A second walk starting and finishing in the amazing place that is Port. In the far western reaches of Donegal, reached along miles of narrow road and leaving most of civilisation behind......... except for that found at port-donegal.com. A cottage in the wilds with limited electric from solar power and running water from a stream coming down the hillside. This was a tough place in the near freezing bite of the easterly winds at the end of March 2013 but it was an epic week for so many reasons, including the walking on the doorstep.
A short walk brings the white beach of Port - a beach of pebbles rounded by water gentle and rough over the years. The river, which runs through a narrow ravine to the beach on its escape to the Atlantic, is crossed by a small concrete bridge. This track is part of Slí Cholmcille which is a section of the 280km Slí Dhún na nGall that circles around the remote landscapes of south west Donegal.
The track gently rises above Port, passing a memorial to those who lost their lives when 'The Sydney' sank in a fierce gale in 1870. Pass over another concrete bridge, which has a makeshift gate to manage sheep - this river tumbles over cliffs at the coast and is well worth following down. As head south views northward to Port with its backdrop of hill, cliff and seastack do pull on the neck.
Strike off the track as it heads uphill to follow the cliff edge which is a guide all the way to the old signal tower above Glencolumbkille. The clear blue morning sky was quickly filling up with the scuff marks of cloud pushed along on the keen easterly wind. Overhead jets screamed their way westward to the Americas, a journey undertaken exclusively on the cold blue waters of the Atlantic below not that long ago.
The cliffs here are not too high but do form part of the most wild and remote coastline that i have yet had the pleasure to walk. A couple of streams with thier little valleys are crossed and provided welcome shelter to trap some of the limited heat from the sun for a lunch stop. The ground continues to rise and soon the full majesty of Sturrall presented itself - a finger of land striking out jaggedly into the sea. It can be accessed but i have not had the pleasure (or courage?) to do so as yet.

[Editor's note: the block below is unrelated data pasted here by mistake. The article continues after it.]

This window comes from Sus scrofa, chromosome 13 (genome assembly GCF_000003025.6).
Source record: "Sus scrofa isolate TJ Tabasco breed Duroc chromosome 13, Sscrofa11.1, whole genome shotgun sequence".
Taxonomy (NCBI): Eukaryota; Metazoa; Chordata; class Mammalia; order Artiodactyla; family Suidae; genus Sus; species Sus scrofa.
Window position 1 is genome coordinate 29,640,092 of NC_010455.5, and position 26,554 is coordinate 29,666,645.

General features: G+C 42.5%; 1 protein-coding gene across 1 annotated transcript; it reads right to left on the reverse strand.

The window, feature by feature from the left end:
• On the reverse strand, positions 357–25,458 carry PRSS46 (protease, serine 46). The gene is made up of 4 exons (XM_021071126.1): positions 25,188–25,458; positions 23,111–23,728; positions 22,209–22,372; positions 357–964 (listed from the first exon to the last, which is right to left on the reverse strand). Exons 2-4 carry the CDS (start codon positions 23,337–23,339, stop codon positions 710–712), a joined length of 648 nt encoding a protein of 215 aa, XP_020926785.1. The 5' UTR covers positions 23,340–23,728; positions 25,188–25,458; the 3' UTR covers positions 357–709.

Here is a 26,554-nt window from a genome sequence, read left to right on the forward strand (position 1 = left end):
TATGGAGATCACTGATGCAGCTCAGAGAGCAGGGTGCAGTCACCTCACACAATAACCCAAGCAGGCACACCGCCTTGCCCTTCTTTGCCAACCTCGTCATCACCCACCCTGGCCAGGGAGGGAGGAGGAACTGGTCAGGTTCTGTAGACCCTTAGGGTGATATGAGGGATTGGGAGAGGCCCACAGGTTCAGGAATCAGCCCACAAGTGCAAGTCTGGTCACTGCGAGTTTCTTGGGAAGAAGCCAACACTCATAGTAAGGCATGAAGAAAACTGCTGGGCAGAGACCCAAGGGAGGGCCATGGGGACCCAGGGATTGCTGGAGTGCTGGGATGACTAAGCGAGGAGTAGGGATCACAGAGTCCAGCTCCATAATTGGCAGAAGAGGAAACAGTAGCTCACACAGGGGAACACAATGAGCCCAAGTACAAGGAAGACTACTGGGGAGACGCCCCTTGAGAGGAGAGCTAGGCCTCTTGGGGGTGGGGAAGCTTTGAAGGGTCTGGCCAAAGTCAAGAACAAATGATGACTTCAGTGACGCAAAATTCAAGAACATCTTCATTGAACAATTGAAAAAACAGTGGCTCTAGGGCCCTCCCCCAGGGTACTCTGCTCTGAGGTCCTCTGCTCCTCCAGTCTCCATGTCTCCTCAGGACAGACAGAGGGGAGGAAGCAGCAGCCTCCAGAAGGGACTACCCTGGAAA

The cliffs do now gain some height and rise to over 600 feet to the old signal tower atop Glen Head. This had a real gothic feel as the cloud had rolled in a gave a dark grey backdrop. Join a looped walk which drops off the side of Beefan and Garveross mountain. This brought quiet lanes which were followed into an equally quiet Glencolumbkille (well it was a cold late March). Quite a trapse located what seemed to be the only open public house where a cold pint of Guinness made it all worthwhile - the decor of the pub looked a old as that of the surrounding hills though!
Return was by way of the Sli Cholmcille as it crossed over Beefan and Garveross mountain, climbing through quiet lanes and then rough track. Passing a communications mast which brought 3G phone signals to Port - something i can have trouble getting at home. This is a more direct route than the outward bond section. The clouds had started to break again in the late evening and the resulting light gave a magical quality to Port and her remote landscape.
As ever I hope the words paint a picture in the imagination, though the above youtube link will add those captured at the time. Though Port and this coastline is constantly changing and never has presented the same face in the times i have visited - which will you see?